FIG. 11 is a sectional view similar to that of FIG. 2, which is taken along line 2--2 of FIG. 4, showing a side view of two empty stacked cases.

FIG. 12 is a perspective view of a stackable low depth case according to another embodiment of the present invention.

FIG. 13 is a side view of the case of FIG. 12.

FIG. 14 is an end view of the case of FIG. 12 having a different handle portion.

FIG. 15 is a top view of the case of FIG. 12.

FIG. 16 is a bottom view of the case of FIG. 12.

DETAILED DESCRIPTION OF PREFERRED EMBODIMENTS

As shown in FIG. 1, the stackable low depth bottle case 10 has four side walls 12, 14, 16, 18. The top surfaces of these four side walls are identified as 12', 14', 16' and 18'. Side walls 12, 16 are relatively long and side walls 14, 18 (end walls) are relatively short. Case 10 is rectangular and is therefore symmetric about both center lines 17 and 19 which bisect the bottom surface. Center line 17 of the length of the case extends through the center of the longer pair of side walls 12 and 16 of the case. Center lines 19 of the case extends through the center of the shorter pair of side (i.e., and) walls 14 and 18 of the case. The depth or height of side walls 12, 14 16 ,18 is relatively low compared to the height of the bottles retained therein. Preferably, case 10 is rectangular and symmetric around both central axes. The ratio of the length of long side walls 12, 16 to the length of short side walls 14, 18 is substantially equal to the ratio of the number of bottles the case holds in the lengthwise direction to the number of bottles the case holds in the widthwise direction. For example, an 8-bottle case is twice as long as it is wide and holds bottles in a 42 relationship.

As best shown in FIGS. 4 and 5, case 10 also includes a bottom portion 20 attached to side walls 12, 14, 16, 18 to form the outer sheel of case 20. Preferably, case 10 is made from plastic and is molded integrally as a single component. Bottom portion 20 has an upper surface 22 and a lower surface 24. Upper surface 22 is substantially flat. Lower surface 24 is formed as a plurality of circular concave portions 26 each having a central retaining opening 28 disposed therein. The number of circular concave portions corresponds to the number of bottles the case is designed to retain. The function of circular concave portions 26 and central retaining openings 28 will be described in detail below.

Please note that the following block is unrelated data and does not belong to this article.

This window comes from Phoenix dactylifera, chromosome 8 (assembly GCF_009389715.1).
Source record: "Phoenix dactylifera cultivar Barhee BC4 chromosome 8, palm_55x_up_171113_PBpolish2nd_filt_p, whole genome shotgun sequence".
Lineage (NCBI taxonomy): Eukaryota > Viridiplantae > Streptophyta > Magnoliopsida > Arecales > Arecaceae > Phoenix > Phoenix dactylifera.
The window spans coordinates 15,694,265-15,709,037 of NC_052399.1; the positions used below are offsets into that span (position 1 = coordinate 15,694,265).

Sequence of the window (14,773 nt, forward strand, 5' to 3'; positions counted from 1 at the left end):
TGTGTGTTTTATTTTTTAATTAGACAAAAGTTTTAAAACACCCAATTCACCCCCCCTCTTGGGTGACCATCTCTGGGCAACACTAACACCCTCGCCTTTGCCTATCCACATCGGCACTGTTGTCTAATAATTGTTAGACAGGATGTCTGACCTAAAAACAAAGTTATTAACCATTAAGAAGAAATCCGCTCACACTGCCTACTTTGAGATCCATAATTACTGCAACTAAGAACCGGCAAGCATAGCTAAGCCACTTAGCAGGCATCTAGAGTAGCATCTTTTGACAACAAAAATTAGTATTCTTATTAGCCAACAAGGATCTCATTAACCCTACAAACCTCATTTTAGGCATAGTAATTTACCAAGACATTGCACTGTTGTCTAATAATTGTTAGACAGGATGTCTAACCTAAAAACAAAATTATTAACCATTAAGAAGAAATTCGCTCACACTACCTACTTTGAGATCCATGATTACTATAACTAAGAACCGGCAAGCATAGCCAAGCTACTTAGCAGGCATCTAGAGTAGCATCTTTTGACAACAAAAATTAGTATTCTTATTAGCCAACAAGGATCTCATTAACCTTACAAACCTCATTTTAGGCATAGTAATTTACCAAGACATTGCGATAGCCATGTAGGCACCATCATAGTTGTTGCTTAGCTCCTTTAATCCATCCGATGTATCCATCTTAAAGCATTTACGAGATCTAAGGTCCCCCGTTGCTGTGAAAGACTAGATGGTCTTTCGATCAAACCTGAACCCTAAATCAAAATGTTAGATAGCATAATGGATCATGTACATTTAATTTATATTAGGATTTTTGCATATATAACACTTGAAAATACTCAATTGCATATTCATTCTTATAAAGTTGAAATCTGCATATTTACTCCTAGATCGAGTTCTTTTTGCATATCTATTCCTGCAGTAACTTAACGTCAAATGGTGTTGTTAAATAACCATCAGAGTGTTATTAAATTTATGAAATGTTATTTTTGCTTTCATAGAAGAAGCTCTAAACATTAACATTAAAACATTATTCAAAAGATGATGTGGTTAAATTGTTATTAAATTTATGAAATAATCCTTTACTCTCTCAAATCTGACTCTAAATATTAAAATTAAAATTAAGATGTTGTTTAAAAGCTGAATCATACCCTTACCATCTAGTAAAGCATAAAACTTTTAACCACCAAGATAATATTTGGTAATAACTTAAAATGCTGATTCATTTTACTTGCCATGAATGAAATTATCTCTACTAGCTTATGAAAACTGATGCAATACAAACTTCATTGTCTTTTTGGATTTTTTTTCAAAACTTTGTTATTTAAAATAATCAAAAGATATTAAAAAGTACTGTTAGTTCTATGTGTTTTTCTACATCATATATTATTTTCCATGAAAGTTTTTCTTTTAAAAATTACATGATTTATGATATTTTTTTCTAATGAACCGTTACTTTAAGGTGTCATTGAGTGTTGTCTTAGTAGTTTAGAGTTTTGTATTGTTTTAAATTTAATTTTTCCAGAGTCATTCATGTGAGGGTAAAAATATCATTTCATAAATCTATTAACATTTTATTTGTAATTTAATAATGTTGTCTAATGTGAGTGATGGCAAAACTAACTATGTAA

Case 10 is formed having a plurality of vertical walls 29 and upwardly projecting hollow columns 30 disposed within side walls 12, 14, 16, 18. In the embodiment of FIGS. 1-11 columns 30 do not extend to and do not contact the top surface of bottom portion 20. Vertical walls 29 do not extend to the top surface of bottom portion 20. The side edges of vertical walls 29 abut columns 30 and help to secure columns 30 to bottom portion 20. Verical walls 29 and columns 30, when combined with upper surface 22 of bottom portion 20 and sidewalls 12, 14, 16, 18, define a plurality of bottle retaining pockets 32. Columns 30 are hollow to permit vertical stacking of empty cases 10. Columns 30 extend above bottom portion 20 a distance approximately one third of the height of the bottles to be retained in case 10. This increases the effective height of the case while maintaining high bottle visibility and low manufacturing costs. For example, where cases 10 are shaped to retain 2-liter bottles, columns 30 extend upwardly approximately four inches. Columns 30 are disposed either along the walls 12, 14, 16, 18 or away from the walls, centrally within bottom portion 20. Columns 30 disposed in the corners between two adjacent walls have one curved surface 34. Columns 30 disposed on the sides of one of the walls have two curved surfaces 34 and one flat surface 36 disposed therebetween. The two curved surfaces 34 help define two separate and adjacent bottle retaining pockets 32. Flat surface 36 is disposed between these two bottle retaining pockets. Columns 30 that are disposed centrally within bottle portion 20 are octagonally shaped. These columns 30 have four alternating curved surfaces 34 and four alternating flat surfaces 36. The four curved surfaces 34 define portions of four bottle retaining pockets 32 and the four flat surfaces 36 separate these pockets. Four curved surfaces 34 on four separate columns 30 form the four corners of a bottle retaining pocket 32. Thus, column 30 having two curved surfaces 34 form a corner of two adjacent bottle retaining pockets 32, and columns 30 having four curved surfaces 34 form a corner of four adjacent bottle retaining pockets 32. As seen in FIG. 1, 2, 4 and 11, the columns disposed about a center line 17 of the length of the case include recesses 50 and 51 which extend downwardly to a height which substantially equals a side wall height. These recesses are for receiving a side wall of an identical upper case. As seen in FIGS. 1, 2, 4 and 11, the columns disposed about a centerline of the length of the case include recesses 50 and 51 which extend downwardly to a height which substantially equals a side wall for receiving a side wall of an identical upper crate.

The upper surface 22 of bottom portion 20 within bottle retaining pockets 32 is substantially flat. This permits retention of bottles regardless of the configuration of the bottom of the bottles. Also, this allows petaloid bottles to be rotated within the bottle retaining pockets to facilitate display of the product. The very low depth feature of case 10 further enhances product display.